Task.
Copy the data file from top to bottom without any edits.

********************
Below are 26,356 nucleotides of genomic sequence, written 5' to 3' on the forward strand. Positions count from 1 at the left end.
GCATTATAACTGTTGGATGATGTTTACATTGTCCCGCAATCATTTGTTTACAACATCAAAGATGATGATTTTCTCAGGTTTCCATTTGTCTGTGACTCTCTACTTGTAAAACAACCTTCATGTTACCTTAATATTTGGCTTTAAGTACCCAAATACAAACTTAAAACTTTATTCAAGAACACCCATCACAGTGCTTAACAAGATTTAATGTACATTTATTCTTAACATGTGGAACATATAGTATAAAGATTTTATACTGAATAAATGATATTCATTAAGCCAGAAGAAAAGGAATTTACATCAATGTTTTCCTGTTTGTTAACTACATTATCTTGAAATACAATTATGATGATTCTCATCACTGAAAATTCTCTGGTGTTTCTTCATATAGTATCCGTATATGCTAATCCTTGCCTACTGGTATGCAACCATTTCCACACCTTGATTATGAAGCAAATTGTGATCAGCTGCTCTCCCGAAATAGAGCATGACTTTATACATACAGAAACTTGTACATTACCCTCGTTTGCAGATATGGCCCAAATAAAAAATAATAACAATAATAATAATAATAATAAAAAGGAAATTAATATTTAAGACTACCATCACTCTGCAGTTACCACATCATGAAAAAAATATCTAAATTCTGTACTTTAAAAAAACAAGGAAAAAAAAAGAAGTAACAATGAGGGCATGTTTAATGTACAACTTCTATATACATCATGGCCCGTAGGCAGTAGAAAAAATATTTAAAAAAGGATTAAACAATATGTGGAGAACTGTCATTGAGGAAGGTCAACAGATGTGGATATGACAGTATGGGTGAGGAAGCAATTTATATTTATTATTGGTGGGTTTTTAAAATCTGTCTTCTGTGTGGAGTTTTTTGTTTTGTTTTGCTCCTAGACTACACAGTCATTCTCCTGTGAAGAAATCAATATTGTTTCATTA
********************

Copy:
Below are 26,356 nucleotides of genomic sequence, written 5' to 3' on the forward strand. Positions count from 1 at the left end.
GCATTATAACTGTTGGATGATGTTTACATTGTCCCGCAATCATTTGTTTACAACATCAAAGATGATGATTTTCTCAGGTTTCCATTTGTCTGTGACTCTCTACTTGTAAAACAACCTTCATGTTACCTTAATATTTGGCTTTAAGTACCCAAATACAAACTTAAAACTTTATTCAAGAACACCCATCACAGTGCTTAACAAGATTTAATGTACATTTATTCTTAACATGTGGAACATATAGTATAAAGATTTTATACTGAATAAATGATATTCATTAAGCCAGAAGAAAAGGAATTTACATCAATGTTTTCCTGTTTGTTAACTACATTATCTTGAAATACAATTATGATGATTCTCATCACTGAAAATTCTCTGGTGTTTCTTCATATAGTATCCGTATATGCTAATCCTTGCCTACTGGTATGCAACCATTTCCACACCTTGATTATGAAGCAAATTGTGATCAGCTGCTCTCCCGAAATAGAGCATGACTTTATACATACAGAAACTTGTACATTACCCTCGTTTGCAGATATGGCCCAAATAAAAAATAATAACAATAATAATAATAATAATAAAAAGGAAATTAATATTTAAGACTACCATCACTCTGCAGTTACCACATCATGAAAAAAATATCTAAATTCTGTACTTTAAAAAAACAAGGAAAAAAAAAGAAGTAACAATGAGGGCATGTTTAATGTACAACTTCTATATACATCATGGCCCGTAGGCAGTAGAAAAAATATTTAAAAAAGGATTAAACAATATGTGGAGAACTGTCATTGAGGAAGGTCAACAGATGTGGATATGACAGTATGGGTGAGGAAGCAATTTATATTTATTATTGGTGGGTTTTTAAAATCTGTCTTCTGTGTGGAGTTTTTTGTTTTGTTTTGCTCCTAGACTACACAGTCATTCTCCTGTGAAGAAATCAATATTGTTTCATTA